An investigation by Reuters, an international news agency, has accused the Nigerian Army of carrying out illegal abortions on victims of insurgency in the north-east.
According to the Reuters investigation, since 2013, the Nigerian military has conducted a secret, systematic and illegal abortion programme in the country’s north-east region.
In the report, at least 10,000 pregnancies among women and girls were ended.
“The existence of the army-run abortion programme hasn’t been previously reported. The campaign relied on deception and physical force against women who were kept in military custody for days or weeks,” the investigation reads in part.
Soldiers interviewed during the investigation were said to have revealed that women who resisted the forced abortion were either beaten or drugged into compliance.
“Three soldiers and a guard said they commonly assured women, who often were debilitated from captivity in the bush, that the pills and injections given to them were to restore their health and fight diseases such as malaria,” the report reads.
“In some instances, women who resisted were beaten, caned, held at gunpoint or drugged into compliance.
“Others were tied or pinned down, as abortion drugs were inserted inside them, said a guard and a health worker.”
Although Reuters said it could not establish who created the abortion programme or who in the military or government ran it, forced abortions reportedly occurred in at least five military facilities and five civilian hospitals in the region, especially in Maiduguri, the Borno capital.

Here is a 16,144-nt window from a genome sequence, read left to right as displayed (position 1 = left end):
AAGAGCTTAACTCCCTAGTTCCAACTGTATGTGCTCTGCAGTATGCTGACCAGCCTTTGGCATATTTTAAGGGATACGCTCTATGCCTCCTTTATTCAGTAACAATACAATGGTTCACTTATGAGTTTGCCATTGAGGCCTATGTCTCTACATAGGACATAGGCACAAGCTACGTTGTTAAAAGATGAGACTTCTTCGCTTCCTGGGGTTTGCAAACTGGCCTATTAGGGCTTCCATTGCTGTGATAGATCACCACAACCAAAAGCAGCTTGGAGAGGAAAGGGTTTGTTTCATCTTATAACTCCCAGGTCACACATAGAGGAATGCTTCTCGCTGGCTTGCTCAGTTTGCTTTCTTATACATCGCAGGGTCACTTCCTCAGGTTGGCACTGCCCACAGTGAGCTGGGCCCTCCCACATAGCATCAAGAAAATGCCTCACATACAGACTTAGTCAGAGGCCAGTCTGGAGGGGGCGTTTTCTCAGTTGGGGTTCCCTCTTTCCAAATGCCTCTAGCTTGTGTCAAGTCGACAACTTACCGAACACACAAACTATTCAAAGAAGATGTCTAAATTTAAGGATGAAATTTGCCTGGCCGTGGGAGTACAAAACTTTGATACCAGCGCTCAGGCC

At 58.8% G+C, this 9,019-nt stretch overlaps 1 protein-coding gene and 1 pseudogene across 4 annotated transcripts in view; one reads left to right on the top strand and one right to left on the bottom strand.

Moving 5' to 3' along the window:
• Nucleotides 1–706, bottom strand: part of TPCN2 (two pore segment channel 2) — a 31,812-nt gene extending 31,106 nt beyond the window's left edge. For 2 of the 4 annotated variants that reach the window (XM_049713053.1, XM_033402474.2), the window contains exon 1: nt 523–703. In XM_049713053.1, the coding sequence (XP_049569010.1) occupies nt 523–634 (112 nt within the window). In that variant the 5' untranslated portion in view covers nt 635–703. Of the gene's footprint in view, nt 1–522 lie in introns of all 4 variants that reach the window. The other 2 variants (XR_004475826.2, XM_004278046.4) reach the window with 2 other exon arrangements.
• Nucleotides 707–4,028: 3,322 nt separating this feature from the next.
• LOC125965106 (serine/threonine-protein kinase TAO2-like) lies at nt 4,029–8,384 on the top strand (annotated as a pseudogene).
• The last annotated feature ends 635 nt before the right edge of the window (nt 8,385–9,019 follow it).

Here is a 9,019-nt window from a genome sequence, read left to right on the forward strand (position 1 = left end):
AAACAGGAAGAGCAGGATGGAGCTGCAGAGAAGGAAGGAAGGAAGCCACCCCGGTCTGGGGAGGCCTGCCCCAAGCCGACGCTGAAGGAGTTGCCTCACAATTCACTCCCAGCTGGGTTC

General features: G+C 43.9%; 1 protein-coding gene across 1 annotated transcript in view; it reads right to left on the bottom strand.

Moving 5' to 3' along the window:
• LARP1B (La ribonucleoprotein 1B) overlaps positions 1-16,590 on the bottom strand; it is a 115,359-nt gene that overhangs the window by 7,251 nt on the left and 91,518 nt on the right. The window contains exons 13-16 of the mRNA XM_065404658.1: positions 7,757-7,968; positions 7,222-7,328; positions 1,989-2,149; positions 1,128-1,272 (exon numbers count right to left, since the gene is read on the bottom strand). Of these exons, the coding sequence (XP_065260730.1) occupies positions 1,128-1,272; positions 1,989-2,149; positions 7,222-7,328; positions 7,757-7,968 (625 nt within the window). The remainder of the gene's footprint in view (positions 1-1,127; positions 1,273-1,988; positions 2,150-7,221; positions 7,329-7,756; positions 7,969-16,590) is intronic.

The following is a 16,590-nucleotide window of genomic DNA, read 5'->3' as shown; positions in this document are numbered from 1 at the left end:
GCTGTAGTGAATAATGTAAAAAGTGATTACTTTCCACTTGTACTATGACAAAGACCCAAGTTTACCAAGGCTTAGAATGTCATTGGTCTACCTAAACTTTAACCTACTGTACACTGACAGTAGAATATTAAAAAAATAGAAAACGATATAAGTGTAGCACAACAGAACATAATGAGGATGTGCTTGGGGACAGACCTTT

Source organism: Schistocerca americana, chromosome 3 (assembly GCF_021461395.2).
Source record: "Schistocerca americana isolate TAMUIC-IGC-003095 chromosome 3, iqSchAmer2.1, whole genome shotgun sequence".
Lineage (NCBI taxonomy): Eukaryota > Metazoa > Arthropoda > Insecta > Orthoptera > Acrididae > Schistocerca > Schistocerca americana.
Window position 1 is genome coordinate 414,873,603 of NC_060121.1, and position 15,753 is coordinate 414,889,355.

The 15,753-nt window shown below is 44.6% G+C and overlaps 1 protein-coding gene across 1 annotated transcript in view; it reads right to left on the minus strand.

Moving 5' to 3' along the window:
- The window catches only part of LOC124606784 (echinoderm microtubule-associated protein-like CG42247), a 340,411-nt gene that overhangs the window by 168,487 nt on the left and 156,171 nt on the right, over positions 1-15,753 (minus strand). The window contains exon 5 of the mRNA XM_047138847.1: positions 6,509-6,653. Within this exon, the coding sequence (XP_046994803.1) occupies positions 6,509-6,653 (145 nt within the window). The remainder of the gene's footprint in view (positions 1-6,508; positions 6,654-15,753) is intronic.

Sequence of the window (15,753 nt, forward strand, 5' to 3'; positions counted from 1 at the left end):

Military denies allegations
However, the military denied infanticide allegations, days before it was published, and accused the news agency of ‘wickedness.’
The Defence Headquarters described the report as false and concocted by Reuters in a statement issued by the Director of Defence Information, Major General Jimmy Akpor, adding that the news agency team behind the story is “cruel.”
He stated that children were among the 82,064 Boko Haram terrorists that surrendered to troops, adding that none of them was eliminated.
The statement partly read, “It took Reuters 13 solid years to craft an allegation of infanticide against the Nigerian military and the Nigerian nation. This shows that a news agency as “renowned” as Reuters is itself complicit in failing in its mandate to draw attention to and inform the public about supposed occurrences that violate not only the laws of armed conflict but also international humanitarian law.
Let us analyse the period from July 2021 to November 2022. A total of 82,064 Boko Haram fighters and family members have surrendered to Operation Hadin Kai troops. Out of this number, 16,553 were active male fighters, 24,446 were women, and 41,065 were children. The Borno State Government is camping and accommodating them family-by-family, as per households, without having to separate the children from their parents.
“In the same camp are thousands of pregnant women and nursing mothers. A total of 262 babies were born within 4 months (94 in July, 98 in August, 60 in September, and 11 in October 2022). This figure comprises 150 female and 112 male children. The children were neither aborted nor yanked from their mothers.
“Hmmm! wickedness really runs in the veins of some people, and it surely runs deep in the veins of the Reuters team that concocted such evil for interrogation.”
CSO rejects report
Meanwhile, a civil society organisation, North East Advocacy for Peace, accused Reuters of trying to truncate the newly found peace in the region.
The group attributed the return of peace to ongoing military operations in the region and described as an unethical and failed mission the attempt by Reuters to use its medium to undermine national security.
The president of the group, Abdul Monguno, in a statement on Wednesday, said “Reuters is going petty in a concocted plot to smear the image of the Armed Forces of Nigeria with fake propaganda and unsubstantiated claims.”